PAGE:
Note: Employees = compulsory and voluntary members of five statutory health insurers (without pensioners), not representative of all employees. Labour costs according to German National Account (Volkswirtschaftliche Gesamtrechnung) by destatis).

Source: BAUA, 2009, p. 27

(b) Figures for costs of absence from work for the social security system. Please summarise how the data are collected, how costs are compiled (what is included in the costs and concrete data) and measured (e.g. costs of absence as a percentage of social security expenditure).

There are no detailed data available. However, according to BMG figures (in German), in the period 1998 to 2007, the expenses of the Statutory Health Insurance Scheme with regard to individual sick pay decreased by 14.7%. Expenditure dropped from €7.05 billion to €6.02 billion and in 2008 accounted for 4.11% of the total costs of the Statutory Health Insurance Scheme. Sick pay is covered by health insurers after six weeks of sickness.

5. National and company measures

(a) Please outline any recent measures at national level intended to reduce the costs of absence through positive policies. An example would be changed social security rules on sick pay. Are any specific actions or measures directed at long-term absence?

The policies of BMG and BMAS are geared towards prevention. Under the Social Security Code IX (Sozialgesetzbuch IX, 2004), employers have to apply reintegration management practices (Betriebliches Eingliederungsmanagement) after six weeks of illness. These practices have to specifically target the well-being of a convalescent employee by transgressing typical measures of workplace health promotion. Health insurers may provide additional support to the employer if the reintegration management is settled by a works agreement and if the works council is involved in the implementation.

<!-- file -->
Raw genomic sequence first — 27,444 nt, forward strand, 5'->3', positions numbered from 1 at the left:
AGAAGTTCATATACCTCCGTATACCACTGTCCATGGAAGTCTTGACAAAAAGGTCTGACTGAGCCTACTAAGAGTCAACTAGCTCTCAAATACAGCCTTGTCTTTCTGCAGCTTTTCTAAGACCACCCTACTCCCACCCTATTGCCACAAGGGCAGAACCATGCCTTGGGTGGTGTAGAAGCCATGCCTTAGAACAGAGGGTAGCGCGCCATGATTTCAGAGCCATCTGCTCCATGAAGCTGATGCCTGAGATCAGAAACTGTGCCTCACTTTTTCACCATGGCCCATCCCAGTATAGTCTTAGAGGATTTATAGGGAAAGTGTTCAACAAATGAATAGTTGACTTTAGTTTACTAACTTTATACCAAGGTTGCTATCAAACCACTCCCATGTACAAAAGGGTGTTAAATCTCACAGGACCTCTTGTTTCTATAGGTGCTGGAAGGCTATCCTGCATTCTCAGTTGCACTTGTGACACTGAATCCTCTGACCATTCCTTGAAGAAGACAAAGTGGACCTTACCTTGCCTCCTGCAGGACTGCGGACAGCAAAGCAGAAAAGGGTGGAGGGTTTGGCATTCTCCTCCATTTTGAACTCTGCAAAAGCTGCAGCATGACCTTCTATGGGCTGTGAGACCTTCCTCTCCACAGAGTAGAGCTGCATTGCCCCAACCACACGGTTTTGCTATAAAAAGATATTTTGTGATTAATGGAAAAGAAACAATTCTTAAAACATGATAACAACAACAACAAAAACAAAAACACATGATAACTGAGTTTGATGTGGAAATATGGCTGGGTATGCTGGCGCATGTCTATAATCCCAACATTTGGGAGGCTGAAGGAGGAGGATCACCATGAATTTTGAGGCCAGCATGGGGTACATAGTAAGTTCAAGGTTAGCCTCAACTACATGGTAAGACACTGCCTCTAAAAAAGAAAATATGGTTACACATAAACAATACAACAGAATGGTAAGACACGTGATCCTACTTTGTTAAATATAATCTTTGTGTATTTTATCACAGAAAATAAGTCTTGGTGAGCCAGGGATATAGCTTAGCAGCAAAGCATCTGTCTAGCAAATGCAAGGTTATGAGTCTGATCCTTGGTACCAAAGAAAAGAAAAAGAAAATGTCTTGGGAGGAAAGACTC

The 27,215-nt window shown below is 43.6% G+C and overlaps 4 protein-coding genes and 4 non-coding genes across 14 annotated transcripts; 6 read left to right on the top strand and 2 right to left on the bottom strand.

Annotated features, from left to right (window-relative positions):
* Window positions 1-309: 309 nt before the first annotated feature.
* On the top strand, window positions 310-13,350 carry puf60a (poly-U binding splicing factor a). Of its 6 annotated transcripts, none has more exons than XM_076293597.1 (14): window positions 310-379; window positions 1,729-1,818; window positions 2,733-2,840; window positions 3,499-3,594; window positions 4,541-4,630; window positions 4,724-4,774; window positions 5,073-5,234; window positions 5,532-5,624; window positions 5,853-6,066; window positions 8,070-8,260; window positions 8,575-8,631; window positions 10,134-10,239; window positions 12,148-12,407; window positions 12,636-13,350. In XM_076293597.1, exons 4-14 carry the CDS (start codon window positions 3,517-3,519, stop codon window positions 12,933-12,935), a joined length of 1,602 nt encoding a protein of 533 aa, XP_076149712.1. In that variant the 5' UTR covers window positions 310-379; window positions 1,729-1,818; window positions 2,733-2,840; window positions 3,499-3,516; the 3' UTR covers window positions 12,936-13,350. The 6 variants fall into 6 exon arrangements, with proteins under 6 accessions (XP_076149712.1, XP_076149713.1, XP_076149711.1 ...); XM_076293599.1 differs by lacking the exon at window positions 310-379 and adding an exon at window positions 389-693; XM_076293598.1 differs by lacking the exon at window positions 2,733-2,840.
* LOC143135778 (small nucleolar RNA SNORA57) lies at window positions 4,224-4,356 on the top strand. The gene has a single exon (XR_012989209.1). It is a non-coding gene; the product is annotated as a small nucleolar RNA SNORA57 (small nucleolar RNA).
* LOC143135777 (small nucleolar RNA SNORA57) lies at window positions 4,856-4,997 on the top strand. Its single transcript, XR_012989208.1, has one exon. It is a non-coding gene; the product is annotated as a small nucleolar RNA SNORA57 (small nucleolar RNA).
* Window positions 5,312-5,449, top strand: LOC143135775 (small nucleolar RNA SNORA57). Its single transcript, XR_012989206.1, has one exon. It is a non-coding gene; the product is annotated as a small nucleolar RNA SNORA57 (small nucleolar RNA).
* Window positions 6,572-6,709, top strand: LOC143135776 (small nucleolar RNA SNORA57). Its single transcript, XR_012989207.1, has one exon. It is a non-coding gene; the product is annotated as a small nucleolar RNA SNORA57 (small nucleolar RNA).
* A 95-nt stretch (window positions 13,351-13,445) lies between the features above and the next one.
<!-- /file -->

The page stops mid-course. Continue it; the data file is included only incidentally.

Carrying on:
The 2009 Tax Act (Jahressteuergesetz 2009) grants employers a tax exemption of €500 and an exemption of social security contributions, with retroactive effect from 2008, for activities undertaken by the employer to improve the employees’ general health.

(b) What are companies doing to reduce overall absence from work (e.g. attendance incentives or bonuses)? Are sickness prevention plans elaborated? If so, how are elected employee representatives involved in these plans (e.g. through involvement in their design and implementation, or through being informed about them)? Please illustrate with up to three examples.

There are no data on the implementation of reintegration management practices. Company policies on sickness prevention cannot be generalised. According to the 2008 prevention report of the Central Federal Association of Health Insurance Funds (Spitzenverband Bund der Krankenkassen, GKV-Spitzenverband Bund) (DE0902019I), workplace health promotion is extensive but unevenly distributed across the sectors and strongest in the manufacturing industries.

Interviews after sick leave are a typical, but highly ambivalent instrument for collecting information on health risks and on individuals. Misuse has led trade unions to issue warnings not to reveal too much information and to involve the works council. In addition, the implementation of health and reintegration management systems may lead to extensive (health) data collecting (in German, 86Kb PDF) beyond rules of data protection. A legislative proposal (in German), issued on 4 September 2009 by BMAS, is directed against the unlawful, extensive collection of personnel (health) data.

(c) Do companies have any specific policies directed at long-term absence? What is done to encourage the reintegration into work of the long-term sick? Is work redesigned to meet the needs of employees?

Reintegration management may involve the redesigning of individual work tasks. Numerous websites of public authorities and health insurers promote health management at company level (Betriebliches Eingliederungsmanagement, BEM) or provide guidelines and good practice cases. For instance, the German Network on Occupational Safety and Health (Deutsches Netzwerk Betriebliche Gesundheitsförderung, DNBGF) presents the example (in German, 151Kb PDF) of the manufacturing company Carl Zeiss as a good practice case. The company cooperates with local hospitals and therapists in providing rapid support to employees; a works agreement arranges for the establishment of reintegration teams that take care of employees returning to the workplace.

6. Well-being at work